It's Labor Day as I write this and ponder wistfully the state of organized labor in the United States. I've always been pro-labor, partly out of sheer genetics. My grandfather was a member of the International Brotherhood of Machinists for more than 50 years, and I'm an associate member of the United Steelworkers.
Despite my beliefs, however, I can't manage much enthusiasm about the current state of the labor movement. Organized labor, partly by its own doing but largely because big business and government long ago joined forces against it, is approaching the point of irrelevance in American society.
Historians tend to date the birth of the labor movement with the Pullman strike of 1894, although I might go back a little further, at least to the unrest in the Pennsylvania coal fields in the 1870s. On the other end of the timeline, the collapse of labor's reign as counterweight to big business is most frequently pegged to President Ronald Reagan's crushing of the Professional Air Traffic Controllers Organization (PATCO) in 1981. But I think labor started to die sooner — in 1947, years before it reached the pinnacle of its strength, with the passage of the Taft-Hartley Act.
Taft-Hartley, authored by Senator Robert “Mr. Republican” Taft and Congressman Fred A. Hartley, invalidated a host of worker protections included in the National Labor Relations Act of 1935. Among its most insidious provisions, Taft-Hartley allowed “right to work” measures that have outlawed organized labor for all practical purposes in (so far) 23 states. Taft-Hartley, passed by the GOP-majority “do-nothing Congress” over Harry Truman's veto, tipped the labor-management balance irrevocably in favor of what Franklin Delano Roosevelt aptly referred to as “organized money.”
There is no law parallel to Taft-Hartley that allows unions to frustrate and invalidate the rights of corporations to organize. For every fast-shrinking labor union today, there are a dozen burgeoning organized-money groups — The National Association of Manufacturers, the American Petroleum Institute, the National Mining Association — free to operate in every state, but especially in Washington, D.C.
The impact of Taft-Hartley can't be understated. It ensured that every labor-management dispute after 1947 was a cruel mismatch — the equivalent of a football game between the New York Giants and Yale, with the Giants spotted two or three touchdowns before the kickoff.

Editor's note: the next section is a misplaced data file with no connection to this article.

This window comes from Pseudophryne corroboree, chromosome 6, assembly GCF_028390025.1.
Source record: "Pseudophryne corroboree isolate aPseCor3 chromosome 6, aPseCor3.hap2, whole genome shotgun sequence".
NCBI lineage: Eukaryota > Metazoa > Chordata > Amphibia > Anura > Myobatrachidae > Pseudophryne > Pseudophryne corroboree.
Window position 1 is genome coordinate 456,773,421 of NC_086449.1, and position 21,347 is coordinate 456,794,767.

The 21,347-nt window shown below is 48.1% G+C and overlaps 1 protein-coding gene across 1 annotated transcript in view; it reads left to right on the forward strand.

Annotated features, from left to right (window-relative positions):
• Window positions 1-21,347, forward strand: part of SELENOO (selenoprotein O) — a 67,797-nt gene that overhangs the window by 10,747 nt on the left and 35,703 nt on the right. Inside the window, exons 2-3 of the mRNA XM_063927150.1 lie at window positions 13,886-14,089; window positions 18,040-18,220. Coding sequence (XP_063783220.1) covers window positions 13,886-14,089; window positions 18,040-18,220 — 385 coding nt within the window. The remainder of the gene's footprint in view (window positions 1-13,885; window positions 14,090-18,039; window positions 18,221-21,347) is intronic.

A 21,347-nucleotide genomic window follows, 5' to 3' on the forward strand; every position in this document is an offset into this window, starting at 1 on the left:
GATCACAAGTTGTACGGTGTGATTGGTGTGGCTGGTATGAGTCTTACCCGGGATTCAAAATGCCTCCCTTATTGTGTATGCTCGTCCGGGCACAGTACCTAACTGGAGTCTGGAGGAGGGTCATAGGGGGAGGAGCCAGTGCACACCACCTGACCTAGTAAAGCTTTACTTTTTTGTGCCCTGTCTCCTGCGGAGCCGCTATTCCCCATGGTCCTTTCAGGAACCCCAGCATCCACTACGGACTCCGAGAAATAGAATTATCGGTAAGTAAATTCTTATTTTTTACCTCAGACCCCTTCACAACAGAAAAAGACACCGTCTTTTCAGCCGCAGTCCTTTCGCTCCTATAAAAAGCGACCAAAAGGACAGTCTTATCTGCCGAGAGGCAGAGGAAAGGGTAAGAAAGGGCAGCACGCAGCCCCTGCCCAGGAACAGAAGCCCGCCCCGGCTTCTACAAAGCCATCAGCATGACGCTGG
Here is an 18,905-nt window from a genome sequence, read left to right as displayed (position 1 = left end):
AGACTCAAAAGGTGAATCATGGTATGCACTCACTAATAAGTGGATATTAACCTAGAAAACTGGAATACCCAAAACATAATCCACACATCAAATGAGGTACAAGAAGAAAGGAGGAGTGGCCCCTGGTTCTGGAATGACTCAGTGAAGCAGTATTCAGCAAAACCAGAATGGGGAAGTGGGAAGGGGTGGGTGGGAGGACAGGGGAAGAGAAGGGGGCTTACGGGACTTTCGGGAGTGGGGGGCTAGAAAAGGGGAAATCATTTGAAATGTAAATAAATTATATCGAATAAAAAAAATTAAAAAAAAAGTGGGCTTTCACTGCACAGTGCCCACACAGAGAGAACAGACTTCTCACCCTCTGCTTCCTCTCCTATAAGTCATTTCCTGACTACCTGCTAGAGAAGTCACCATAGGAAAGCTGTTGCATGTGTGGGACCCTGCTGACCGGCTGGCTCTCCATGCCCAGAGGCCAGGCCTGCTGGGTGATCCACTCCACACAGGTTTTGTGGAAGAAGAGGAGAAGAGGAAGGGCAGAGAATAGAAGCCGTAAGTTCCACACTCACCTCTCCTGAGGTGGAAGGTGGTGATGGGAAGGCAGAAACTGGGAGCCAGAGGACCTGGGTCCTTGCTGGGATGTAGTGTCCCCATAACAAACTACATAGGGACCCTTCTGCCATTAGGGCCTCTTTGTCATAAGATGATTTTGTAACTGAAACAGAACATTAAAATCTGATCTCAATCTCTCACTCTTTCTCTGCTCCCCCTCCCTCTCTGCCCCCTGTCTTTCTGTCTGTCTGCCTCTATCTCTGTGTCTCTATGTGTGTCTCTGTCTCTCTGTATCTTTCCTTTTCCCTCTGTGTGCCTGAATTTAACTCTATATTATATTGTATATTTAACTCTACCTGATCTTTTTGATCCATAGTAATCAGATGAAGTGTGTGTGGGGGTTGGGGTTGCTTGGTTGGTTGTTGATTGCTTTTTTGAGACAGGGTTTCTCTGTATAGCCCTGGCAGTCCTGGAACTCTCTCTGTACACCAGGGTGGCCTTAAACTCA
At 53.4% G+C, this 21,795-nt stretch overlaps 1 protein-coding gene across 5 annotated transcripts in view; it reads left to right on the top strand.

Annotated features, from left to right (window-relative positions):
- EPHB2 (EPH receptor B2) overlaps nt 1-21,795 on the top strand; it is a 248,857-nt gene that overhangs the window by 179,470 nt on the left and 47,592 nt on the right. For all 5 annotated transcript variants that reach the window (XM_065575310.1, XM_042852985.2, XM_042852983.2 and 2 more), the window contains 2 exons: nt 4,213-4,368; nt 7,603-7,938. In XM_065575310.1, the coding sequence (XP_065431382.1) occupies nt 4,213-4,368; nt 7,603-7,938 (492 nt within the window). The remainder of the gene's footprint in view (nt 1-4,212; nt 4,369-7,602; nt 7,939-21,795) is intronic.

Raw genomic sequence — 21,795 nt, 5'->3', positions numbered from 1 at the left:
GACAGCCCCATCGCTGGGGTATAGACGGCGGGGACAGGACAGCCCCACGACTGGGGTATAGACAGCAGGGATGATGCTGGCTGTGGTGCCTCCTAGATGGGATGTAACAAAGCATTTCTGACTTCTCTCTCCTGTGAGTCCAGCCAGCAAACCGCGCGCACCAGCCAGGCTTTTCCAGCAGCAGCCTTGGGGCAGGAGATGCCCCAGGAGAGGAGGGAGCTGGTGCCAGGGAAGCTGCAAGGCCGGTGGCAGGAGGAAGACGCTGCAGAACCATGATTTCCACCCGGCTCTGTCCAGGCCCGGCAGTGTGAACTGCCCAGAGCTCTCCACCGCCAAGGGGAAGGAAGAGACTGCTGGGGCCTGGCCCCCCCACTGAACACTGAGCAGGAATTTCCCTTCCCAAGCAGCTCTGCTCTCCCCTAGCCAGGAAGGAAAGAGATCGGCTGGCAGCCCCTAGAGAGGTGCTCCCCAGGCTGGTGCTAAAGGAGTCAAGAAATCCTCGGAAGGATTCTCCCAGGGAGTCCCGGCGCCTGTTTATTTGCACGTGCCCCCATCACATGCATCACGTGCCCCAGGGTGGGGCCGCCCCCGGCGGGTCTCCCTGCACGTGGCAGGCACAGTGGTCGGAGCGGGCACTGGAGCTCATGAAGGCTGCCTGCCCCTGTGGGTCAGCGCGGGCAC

As I've noted, the erosion of labor's political power wasn't immediately evident. But it was steady. And it became crystal clear when Reagan took on PATCO, fired its entire membership, replaced them with scabs and got away with it, more popular than ever. By then, organized money had spent three decades demonizing “union bosses,” depicting union members as lazy, selfish, and unpatriotic, and sowing deep, corrosive divisions among public unions, private-sector unions, and non-union workers.
Since Taft-Hartley, the most important factor in the triumph of organized money over organized labor has been, well… money . After all, every big-business lobby — the US Chamber of Commerce, for example — includes dozens of millionaires and billionaires. By comparison, the highest annual dues paid by any union member in America is a little over $800. The average is closer to $500.
This isn't even the Giants vs. Yale. It's the Giants vs. the Sisters of Mercy.
In the 2010 mid-term election, before the Supreme Court's pro-lobbyist Citizens United decision could be fully exploited, the big spenders among organized money groups — like the Chamber of Commerce, American Crossroads, the Club for Growth, etc. — outspent the richest labor unions by roughly $145 million to $39 million.
But that margin — less than 4-to-1 — was a pretty close game. More typical of the Giants vs. Yale syndrome was this year's attempted recall of Wisconsin Gov. Scott Walker. In that election, the winning team from organized money outspent organized labor, 7-to-1. Even more significantly, exit polls show that 38 percent of union members voted to keep the governor. These masochistic union members voted for Walker despite his proud leadership of a national movement, funded by organized money, whose purpose is to eliminate every right that workers had literally died for in the years leading up to 1935, including the fundamental right to collective bargaining.
When union leaders can't trust the loyalty of almost two-fifths of their members, it's pretty safe to conclude that organized labor ain't organized any more.